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Shannon Des Roches Rosa: Changing Conversations: When Parents Murder Disabled Children

11 Sep

Shannon Rosa is the incredible parent of incredible kids, one of whom is autistic. I could say this from what I’ve read because Ms. Rosa is an excellent writer, but I have also met her and Leo in real life. Ms. Rosa writes at BlogHer as well as The Thinking Person’s Guide to Autism and Squidalicious.

A recent BlogHer article she wrote covers a very important topic: how when a disabled person is murdered the conversation usually focuses on the murderer, not the victim

Changing Conversations: When Parents Murder Disabled Children

Her article starts:

Michigan parent Kelli Stapleton recently pled guilty to poisoning her autistic teen daughter Issy. According to police reports, Kelly lured Issy into a van, “drugged her, lit the grills and left the van to get more charcoal while her sleeping daughter breathed in poisonous carbon monoxide fumes.” Kelli and Issy both survived the attempted murder-suicide. Issy emerged from a coma and seems to be doing well; Kelli is in jail, and is scheduled to be sentenced on October 6th.

Go to Changing Conversations: When Parents Murder Disabled Children for the full article.

–By Matt Carey

Harpocrates Speaks on: MMR, the CDC and Brian Hooker: A Guide for Parents and the Media

8 Sep

Todd W. over at Harpocrates Speaks has put together a FAQ like guide on the questions that come up with regards to recent research by Brian Hooker and the allegations Mr. Hooker has made about the CDC. That article is an excellent resource for people looking for some answers on this story. The article starts:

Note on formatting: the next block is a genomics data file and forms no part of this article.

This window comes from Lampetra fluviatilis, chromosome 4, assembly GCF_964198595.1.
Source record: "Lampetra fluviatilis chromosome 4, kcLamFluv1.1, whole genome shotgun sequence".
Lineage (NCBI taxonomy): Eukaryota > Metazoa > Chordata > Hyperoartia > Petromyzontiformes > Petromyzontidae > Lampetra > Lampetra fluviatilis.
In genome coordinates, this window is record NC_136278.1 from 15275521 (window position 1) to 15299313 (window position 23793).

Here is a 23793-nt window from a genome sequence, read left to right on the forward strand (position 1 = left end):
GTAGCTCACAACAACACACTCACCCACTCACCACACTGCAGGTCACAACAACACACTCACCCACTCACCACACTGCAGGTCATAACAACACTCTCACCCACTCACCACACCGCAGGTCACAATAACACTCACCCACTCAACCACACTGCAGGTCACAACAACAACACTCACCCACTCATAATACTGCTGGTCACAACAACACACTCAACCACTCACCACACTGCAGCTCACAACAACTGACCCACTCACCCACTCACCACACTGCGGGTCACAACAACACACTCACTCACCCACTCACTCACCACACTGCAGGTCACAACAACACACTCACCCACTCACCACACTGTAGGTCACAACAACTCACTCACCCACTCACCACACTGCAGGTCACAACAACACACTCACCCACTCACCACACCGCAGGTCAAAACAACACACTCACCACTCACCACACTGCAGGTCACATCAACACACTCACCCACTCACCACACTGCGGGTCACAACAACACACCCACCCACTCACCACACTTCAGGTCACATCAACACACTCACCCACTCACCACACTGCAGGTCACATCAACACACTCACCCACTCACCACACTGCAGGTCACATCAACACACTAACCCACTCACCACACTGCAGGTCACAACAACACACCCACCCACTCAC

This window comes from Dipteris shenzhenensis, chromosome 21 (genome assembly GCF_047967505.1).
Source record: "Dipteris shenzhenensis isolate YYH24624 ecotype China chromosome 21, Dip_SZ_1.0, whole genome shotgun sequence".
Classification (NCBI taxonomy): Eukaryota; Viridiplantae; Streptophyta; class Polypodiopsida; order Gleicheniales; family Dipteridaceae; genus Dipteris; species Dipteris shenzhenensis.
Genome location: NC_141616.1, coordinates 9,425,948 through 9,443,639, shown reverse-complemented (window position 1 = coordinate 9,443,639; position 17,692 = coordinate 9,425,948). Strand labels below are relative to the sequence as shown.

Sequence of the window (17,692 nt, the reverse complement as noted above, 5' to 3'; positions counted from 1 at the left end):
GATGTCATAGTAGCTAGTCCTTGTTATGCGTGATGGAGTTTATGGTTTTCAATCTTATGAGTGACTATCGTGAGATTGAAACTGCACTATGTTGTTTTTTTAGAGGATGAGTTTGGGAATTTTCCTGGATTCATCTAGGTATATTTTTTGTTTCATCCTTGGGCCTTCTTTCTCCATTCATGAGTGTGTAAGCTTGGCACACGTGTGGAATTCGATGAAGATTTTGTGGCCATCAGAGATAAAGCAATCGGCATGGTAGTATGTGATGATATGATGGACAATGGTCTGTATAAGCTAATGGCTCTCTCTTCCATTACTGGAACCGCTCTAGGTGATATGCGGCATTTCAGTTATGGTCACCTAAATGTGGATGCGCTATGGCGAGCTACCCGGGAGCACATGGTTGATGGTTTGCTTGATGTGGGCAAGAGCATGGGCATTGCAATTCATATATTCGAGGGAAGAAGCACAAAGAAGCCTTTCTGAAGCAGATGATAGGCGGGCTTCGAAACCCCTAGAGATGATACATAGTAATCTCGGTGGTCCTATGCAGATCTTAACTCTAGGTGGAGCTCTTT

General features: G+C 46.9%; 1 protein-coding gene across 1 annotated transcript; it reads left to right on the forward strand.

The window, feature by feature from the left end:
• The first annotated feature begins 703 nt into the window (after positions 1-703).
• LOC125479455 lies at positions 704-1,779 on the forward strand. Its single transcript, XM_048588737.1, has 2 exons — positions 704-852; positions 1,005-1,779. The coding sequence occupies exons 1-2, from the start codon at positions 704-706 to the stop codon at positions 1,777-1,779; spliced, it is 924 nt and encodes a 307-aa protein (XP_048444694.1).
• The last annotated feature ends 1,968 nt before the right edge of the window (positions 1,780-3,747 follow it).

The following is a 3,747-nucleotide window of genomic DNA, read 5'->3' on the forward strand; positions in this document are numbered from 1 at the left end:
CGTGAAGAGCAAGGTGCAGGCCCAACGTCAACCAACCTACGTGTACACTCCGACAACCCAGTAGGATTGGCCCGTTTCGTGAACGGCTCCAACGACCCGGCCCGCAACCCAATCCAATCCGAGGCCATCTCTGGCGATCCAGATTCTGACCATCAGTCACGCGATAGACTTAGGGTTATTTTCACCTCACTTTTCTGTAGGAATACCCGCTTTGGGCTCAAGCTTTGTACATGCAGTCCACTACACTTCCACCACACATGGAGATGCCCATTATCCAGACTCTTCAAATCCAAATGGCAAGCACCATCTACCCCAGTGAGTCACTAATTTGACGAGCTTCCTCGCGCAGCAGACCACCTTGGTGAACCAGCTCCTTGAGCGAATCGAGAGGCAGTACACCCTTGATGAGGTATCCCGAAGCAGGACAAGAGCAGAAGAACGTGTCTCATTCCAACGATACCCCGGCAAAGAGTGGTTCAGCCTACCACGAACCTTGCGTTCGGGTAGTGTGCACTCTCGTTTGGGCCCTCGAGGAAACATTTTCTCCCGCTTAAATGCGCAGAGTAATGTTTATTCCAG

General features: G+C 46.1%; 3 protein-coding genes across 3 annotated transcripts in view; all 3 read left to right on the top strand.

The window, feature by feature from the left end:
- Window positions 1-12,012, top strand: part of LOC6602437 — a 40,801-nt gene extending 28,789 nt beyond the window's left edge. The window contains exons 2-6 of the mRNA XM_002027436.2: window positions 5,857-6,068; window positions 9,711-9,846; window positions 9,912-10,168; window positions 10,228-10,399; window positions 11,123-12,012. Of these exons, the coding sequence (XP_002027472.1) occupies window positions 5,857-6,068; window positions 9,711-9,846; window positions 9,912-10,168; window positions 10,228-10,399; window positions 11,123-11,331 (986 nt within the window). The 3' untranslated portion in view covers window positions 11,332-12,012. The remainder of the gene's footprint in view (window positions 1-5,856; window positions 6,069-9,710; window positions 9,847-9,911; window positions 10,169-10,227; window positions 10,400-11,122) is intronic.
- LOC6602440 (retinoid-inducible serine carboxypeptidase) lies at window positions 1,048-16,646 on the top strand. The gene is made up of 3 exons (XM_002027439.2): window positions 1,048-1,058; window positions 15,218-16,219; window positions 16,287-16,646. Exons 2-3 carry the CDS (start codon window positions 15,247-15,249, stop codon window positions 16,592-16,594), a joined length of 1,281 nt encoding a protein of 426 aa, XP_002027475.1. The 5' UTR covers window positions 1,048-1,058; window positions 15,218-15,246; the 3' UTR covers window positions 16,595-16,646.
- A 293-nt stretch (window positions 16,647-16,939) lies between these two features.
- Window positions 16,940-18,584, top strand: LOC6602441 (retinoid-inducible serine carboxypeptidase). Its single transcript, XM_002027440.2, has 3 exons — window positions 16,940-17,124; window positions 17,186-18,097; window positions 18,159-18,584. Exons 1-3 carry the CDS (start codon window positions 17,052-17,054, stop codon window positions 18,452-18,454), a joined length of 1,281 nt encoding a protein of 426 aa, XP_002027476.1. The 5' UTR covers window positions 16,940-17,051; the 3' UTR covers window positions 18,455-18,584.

The anti-vaccine community has been in a tizzy lately over a supposed “CDC whistleblower”, Dr. William W. Thompson, who, according to them, revealed fraud at the United States Centers for Disease Control and Prevention (CDC). To bolster their claim, they point to a new study from one of their own, Brian S. Hooker, that purports to show evidence of an increased risk of autism among African American boys who receive their first MMR vaccine late. However, the claims appear to be hollow and unfounded, and so they have chosen to rely on emotional arguments that may sound convincing to those who are not familiar with the issues and people involved. In a truly egregious fashion, they have erroneously and cynically compared this whole thing to the Tuskegee syphilis study, and equated the CDC with Adolf Hitler, Josef Stalin and Pol Pot, combined.